But it’s also wrong.
Here’s how The Minimalists define it:
“Minimalism is a tool that can assist you in finding freedom. Freedom from fear. Freedom from worry. Freedom from overwhelm. Freedom from guilt. Freedom from depression. Freedom from the trappings of the consumer culture we’ve built our lives around. Real freedom.”
Minimalism is not about stuff but about mindset. Things are just a byproduct of that mindset.
Minimalist living is about intention. You make room — space and time — for the things you love and eliminate everything that distracts you from them.
You become intentional with what you choose to do and own and how it impacts your way of living, thinking, and perspective on life.
“Simplicity is the ultimate sophistication.” — Leonardo da Vinci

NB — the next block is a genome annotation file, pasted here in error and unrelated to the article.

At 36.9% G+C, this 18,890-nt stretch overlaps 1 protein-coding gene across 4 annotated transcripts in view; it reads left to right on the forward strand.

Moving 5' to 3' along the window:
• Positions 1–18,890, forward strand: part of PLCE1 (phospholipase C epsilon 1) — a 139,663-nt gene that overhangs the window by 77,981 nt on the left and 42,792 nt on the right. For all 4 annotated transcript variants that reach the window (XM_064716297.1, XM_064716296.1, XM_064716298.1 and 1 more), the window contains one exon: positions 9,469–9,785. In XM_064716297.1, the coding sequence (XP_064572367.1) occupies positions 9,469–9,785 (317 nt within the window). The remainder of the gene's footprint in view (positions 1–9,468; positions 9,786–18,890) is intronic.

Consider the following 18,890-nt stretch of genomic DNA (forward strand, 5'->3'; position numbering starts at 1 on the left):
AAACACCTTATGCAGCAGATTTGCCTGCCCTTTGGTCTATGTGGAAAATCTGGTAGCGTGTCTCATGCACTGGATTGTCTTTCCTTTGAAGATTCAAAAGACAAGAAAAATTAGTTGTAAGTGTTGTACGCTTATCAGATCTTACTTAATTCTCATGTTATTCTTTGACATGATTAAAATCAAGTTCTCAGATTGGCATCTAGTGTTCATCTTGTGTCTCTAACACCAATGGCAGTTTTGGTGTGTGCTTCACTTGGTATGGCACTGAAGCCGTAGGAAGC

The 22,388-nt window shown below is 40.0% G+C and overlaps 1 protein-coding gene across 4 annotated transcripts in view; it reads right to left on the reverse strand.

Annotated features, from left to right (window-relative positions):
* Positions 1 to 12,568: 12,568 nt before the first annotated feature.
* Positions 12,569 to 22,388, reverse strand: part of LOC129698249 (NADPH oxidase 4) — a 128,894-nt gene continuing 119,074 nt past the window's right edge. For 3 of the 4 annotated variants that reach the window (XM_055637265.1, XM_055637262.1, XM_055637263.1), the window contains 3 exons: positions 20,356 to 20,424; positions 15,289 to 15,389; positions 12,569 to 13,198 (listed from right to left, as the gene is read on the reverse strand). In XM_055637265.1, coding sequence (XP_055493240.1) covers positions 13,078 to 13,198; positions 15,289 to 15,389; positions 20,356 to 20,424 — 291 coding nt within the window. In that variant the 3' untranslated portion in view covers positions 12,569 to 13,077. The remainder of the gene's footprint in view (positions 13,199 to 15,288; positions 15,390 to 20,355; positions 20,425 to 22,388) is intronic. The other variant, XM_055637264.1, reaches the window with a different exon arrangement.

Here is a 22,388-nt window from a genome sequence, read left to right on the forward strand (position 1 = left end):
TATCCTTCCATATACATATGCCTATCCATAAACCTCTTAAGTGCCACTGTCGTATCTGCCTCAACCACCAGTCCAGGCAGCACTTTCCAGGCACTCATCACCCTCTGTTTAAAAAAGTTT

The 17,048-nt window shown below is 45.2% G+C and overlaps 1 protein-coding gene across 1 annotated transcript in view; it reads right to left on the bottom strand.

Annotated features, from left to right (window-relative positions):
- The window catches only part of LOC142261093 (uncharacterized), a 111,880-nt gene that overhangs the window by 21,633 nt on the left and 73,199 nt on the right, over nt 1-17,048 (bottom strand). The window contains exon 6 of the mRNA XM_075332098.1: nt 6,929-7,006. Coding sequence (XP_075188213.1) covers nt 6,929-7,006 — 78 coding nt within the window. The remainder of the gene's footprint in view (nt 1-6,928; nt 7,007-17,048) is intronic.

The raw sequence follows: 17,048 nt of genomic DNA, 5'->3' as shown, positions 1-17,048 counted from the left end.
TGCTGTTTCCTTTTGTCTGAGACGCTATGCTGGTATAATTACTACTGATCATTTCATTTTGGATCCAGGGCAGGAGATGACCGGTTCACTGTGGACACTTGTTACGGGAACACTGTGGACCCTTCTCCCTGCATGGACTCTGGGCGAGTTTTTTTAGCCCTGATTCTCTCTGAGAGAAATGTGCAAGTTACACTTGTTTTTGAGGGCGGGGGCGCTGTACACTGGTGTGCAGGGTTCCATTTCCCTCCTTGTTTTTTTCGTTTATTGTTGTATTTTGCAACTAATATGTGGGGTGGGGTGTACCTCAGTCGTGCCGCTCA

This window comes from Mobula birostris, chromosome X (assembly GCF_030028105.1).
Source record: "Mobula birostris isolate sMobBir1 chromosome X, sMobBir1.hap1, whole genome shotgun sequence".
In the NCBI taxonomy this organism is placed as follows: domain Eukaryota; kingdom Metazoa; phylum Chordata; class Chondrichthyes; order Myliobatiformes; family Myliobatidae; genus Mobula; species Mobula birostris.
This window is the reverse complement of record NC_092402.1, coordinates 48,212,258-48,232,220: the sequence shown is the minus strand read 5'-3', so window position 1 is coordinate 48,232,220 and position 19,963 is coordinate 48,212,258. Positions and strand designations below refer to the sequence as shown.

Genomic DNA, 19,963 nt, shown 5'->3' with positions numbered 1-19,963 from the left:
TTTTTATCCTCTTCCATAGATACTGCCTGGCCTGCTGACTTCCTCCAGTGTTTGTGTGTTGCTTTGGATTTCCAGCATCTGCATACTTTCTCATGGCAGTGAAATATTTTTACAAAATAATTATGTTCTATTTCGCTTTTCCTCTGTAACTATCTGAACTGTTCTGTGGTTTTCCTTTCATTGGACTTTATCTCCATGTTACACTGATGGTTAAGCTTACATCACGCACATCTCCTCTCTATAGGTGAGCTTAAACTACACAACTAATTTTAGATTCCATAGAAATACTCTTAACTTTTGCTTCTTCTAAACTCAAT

To add value to life, think subtraction. Think of what you can remove.
The Benefits of Minimalist Living
There’s a reason why people love minimalist living so much. Living in a minimalistic way has proven to offer the following benefits:
- Become Happier: instead of feeling like you need more, minimalism forces you to enjoy the things you already have
- Peace of Mind: since there’s less to worry about, you will have a clearer mind
- No Fear of Failure: owning fewer possessions and living minimalistic in all areas of life means that you have less to lose
- Better Health: you will experience less stress because you have less to worry about
- Space: minimalist living forces you to remove a lot of stuff from your life which means there’s more space for other things in your life
- Money: it’s easier to save more money since you will be spending less